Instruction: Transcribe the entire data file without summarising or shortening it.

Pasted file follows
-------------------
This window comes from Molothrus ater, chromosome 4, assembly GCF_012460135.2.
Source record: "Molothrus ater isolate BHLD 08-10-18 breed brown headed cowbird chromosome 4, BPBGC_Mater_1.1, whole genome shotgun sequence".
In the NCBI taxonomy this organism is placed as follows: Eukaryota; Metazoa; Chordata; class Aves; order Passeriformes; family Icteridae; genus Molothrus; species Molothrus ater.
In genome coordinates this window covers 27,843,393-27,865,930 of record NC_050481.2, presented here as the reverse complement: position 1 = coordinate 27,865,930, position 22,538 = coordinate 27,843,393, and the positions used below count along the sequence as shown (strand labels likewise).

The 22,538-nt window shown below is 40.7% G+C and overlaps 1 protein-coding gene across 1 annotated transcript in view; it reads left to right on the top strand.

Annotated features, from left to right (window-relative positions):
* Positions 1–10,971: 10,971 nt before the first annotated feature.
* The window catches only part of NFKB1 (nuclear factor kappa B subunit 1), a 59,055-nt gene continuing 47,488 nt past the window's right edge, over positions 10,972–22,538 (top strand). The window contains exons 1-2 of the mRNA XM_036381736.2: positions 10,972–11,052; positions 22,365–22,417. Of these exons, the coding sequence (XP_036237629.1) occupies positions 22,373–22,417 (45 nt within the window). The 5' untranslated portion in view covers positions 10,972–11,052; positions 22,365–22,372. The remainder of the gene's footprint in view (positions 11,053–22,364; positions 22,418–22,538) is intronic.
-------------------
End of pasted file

This window comes from Molothrus ater, chromosome 4, assembly GCF_012460135.2.
Source record: "Molothrus ater isolate BHLD 08-10-18 breed brown headed cowbird chromosome 4, BPBGC_Mater_1.1, whole genome shotgun sequence".
In the NCBI taxonomy this organism is placed as follows: Eukaryota; Metazoa; Chordata; class Aves; order Passeriformes; family Icteridae; genus Molothrus; species Molothrus ater.
In genome coordinates this window covers 27,843,393-27,865,930 of record NC_050481.2, presented here as the reverse complement: position 1 = coordinate 27,865,930, position 22,538 = coordinate 27,843,393, and the positions used below count along the sequence as shown (strand labels likewise).

The 22,538-nt window shown below is 40.7% G+C and overlaps 1 protein-coding gene across 1 annotated transcript in view; it reads left to right on the top strand.

Annotated features, from left to right (window-relative positions):
* Positions 1–10,971: 10,971 nt before the first annotated feature.
* The window catches only part of NFKB1 (nuclear factor kappa B subunit 1), a 59,055-nt gene continuing 47,488 nt past the window's right edge, over positions 10,972–22,538 (top strand). The window contains exons 1-2 of the mRNA XM_036381736.2: positions 10,972–11,052; positions 22,365–22,417. Of these exons, the coding sequence (XP_036237629.1) occupies positions 22,373–22,417 (45 nt within the window). The 5' untranslated portion in view covers positions 10,972–11,052; positions 22,365–22,372. The remainder of the gene's footprint in view (positions 11,053–22,364; positions 22,418–22,538) is intronic.